Sun-Fried Plants: A Summer Tragedy

I guess we should have known by the oddly warm and early spring we had this year that we were in for one hot summer, but this is crazy.

It is insanely warm.  Not only are people having a hard time in the heat, but so are the plants.

Take my poor little herbs I potted in May.  All was well with them at first.  Then at the end of June I went away for a few days to help with kitchen reno (by help I mean watch) and then off to my Dad’s wedding.  And while I was away that blaring sun got to my herbs.

I came home to pots of dying and, in some cases, downright fried little herbs.  I cut back what I could and took good care of them..

Some of them are almost recovered.  Others, though, I am pretty sure are dead.

Sorry Dill, Tarragon and Cilantro.  It was good while it lasted.

The spot where Tarragon used to be.

And yet it’s not just me feeling the wrath of the sun these days.  Our amazing CSA farmers explained in our weekly blurb last Sunday that they are having the worst CSA season in 6 summers!

And without a fancy irrigation system, they are having trouble keeping everything moist.  Not to mention that there is a small window of time to water plants before the sun heats them to a point of scorching their roots (exactly the reason why you shouldn’t water your grass and garden in the hot sun).

I can imagine their frustration.  With all the effort you put into growing something, wether a small aloe plant hanging in the kitchen or acres of diverse crops on the farm, it is disheartening to see them struggle or perish in the heat.

One thing is for sure, having grown my herbs this year I have even more appreciation for the farmers that grow the food my family eats.

As a famous frog once said: “It’s not easy being green.”

It may not be easy to run an organic farm without the crazy fertilizers, chemically pesticides and large-scale irrigation systems to combat this heat, but I sure do appreciate that my CSA farmers stand strong to their values (even if it means a smaller yield).

So here is a big thank you from my family for all of that hard work.

How about you?  Are you having troubles growing any plants, herbs or veggies this season?

***************************

CSA Goodies: Week #4

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4 thoughts on “Sun-Fried Plants: A Summer Tragedy

  1. Oh yes, it isn’t the best year for us either. The plants that are doing well are the ones that are in my earth boxes – which I am constantly filling with water. Everything in the garden is pretty much stunted. We get a week of driving rain, and then a week of scorching sun. Add some hail and high winds, and it isn’t very good. Oh, and all of my squash plants were destroyed by squash bugs…awesome! I am trying to figure out what changes I can make for next year. It just shows me how much climate change is really changing the norm.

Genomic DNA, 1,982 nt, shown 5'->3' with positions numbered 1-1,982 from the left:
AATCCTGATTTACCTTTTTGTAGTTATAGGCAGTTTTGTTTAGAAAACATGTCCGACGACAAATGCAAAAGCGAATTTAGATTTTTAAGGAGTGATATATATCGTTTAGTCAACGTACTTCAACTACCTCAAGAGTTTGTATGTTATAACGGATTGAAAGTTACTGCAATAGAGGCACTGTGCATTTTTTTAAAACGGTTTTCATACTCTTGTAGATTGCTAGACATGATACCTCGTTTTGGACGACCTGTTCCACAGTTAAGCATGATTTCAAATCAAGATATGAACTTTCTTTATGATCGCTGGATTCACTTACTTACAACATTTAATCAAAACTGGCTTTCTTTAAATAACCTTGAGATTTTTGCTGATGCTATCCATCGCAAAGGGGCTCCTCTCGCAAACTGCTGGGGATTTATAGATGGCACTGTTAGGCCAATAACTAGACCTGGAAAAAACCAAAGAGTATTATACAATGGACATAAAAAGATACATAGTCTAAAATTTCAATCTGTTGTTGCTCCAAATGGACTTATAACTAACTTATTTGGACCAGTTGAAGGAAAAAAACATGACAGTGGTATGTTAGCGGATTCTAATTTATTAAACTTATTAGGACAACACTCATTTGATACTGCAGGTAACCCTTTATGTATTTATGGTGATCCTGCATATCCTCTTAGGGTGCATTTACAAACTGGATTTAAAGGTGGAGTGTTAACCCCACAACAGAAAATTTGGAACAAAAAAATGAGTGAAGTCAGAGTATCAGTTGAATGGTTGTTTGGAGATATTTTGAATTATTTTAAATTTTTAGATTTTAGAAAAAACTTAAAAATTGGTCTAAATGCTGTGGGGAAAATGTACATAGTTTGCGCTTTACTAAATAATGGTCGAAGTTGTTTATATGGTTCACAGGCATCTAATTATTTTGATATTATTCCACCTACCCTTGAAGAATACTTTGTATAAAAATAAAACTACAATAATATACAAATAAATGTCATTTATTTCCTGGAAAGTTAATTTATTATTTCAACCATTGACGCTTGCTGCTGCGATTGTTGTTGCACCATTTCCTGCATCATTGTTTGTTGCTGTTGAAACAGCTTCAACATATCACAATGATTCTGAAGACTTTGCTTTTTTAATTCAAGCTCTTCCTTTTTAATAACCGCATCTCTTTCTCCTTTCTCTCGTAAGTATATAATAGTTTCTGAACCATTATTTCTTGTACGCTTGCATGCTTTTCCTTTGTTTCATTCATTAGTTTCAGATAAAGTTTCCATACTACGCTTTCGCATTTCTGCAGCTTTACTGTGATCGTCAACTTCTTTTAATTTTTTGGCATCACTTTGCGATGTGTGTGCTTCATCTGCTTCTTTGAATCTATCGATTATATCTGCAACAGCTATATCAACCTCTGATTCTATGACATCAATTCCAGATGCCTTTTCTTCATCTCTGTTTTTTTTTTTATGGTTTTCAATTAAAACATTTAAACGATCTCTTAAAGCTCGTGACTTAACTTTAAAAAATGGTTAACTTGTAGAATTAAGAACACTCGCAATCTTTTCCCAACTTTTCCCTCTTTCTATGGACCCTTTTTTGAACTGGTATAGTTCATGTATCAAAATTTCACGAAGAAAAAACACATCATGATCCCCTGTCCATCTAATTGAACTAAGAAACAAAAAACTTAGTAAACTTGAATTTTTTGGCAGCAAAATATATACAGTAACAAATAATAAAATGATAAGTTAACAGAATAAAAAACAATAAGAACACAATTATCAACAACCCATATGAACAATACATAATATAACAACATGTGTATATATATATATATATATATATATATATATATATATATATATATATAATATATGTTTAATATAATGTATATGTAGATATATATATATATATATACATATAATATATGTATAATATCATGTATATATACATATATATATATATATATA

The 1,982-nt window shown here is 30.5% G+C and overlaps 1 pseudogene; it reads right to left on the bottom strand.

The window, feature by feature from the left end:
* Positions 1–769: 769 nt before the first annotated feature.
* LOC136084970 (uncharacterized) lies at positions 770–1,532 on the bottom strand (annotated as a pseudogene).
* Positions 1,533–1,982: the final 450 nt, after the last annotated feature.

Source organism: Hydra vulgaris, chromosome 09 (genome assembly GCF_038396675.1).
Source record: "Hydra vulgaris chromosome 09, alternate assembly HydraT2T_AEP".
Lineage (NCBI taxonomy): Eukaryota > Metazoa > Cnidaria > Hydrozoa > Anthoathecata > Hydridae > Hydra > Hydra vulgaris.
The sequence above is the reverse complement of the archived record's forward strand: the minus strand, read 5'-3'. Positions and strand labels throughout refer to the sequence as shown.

• Your poor plants! I totally agree with you on climate change. Yes there is generally a lot of variance weather-wisefrom year to year, but weather over the last while seems to have gotten more and more erratic. I feel for your plants with all of the different types of weather you are having. One home grown herb at a time will make it all better… 😉 Thanks for the comment.

  2. Well Catherine Im turing a blind eye to the brown shades of my grass and the crispy sounds it makes as I walk across it. I’m telling myself brown is nature’s colour and should be enjoyed.

    However, I’m struggling with my flowers that are dying from the heat. Since we are on well system, watering things outside seems negligent. I did pay good money for some of them, and am now struggling with saving what I’ve paid for or risking the water supply to our home.

    My herbs are doing fine though. They get shade for the hottest part of the day, and I’ve mulched them. You might see if you can put your pots under the edge of your deck so they can be shaded a bit.
    In the meantime just keep thinking of December and January to be able to enjoy the now.

    Auntie S

    • Haha. Brown IS one of nature’s finest colours. I am sorry your plants are struggling as well. It is easy for those of us in the city to forget about how living in the country on a well system adds an extra challenge to growing plants. It can’t be easy to watch a plant you paid for shrivel in order to save water for your essential house tasks.

      As for my herbs, I think you may be on to something. I will try giving them a little more shade during the day. I was so focused on the instructions saying “full sun” that I wash;t using my judgement. Thanks for the comment.

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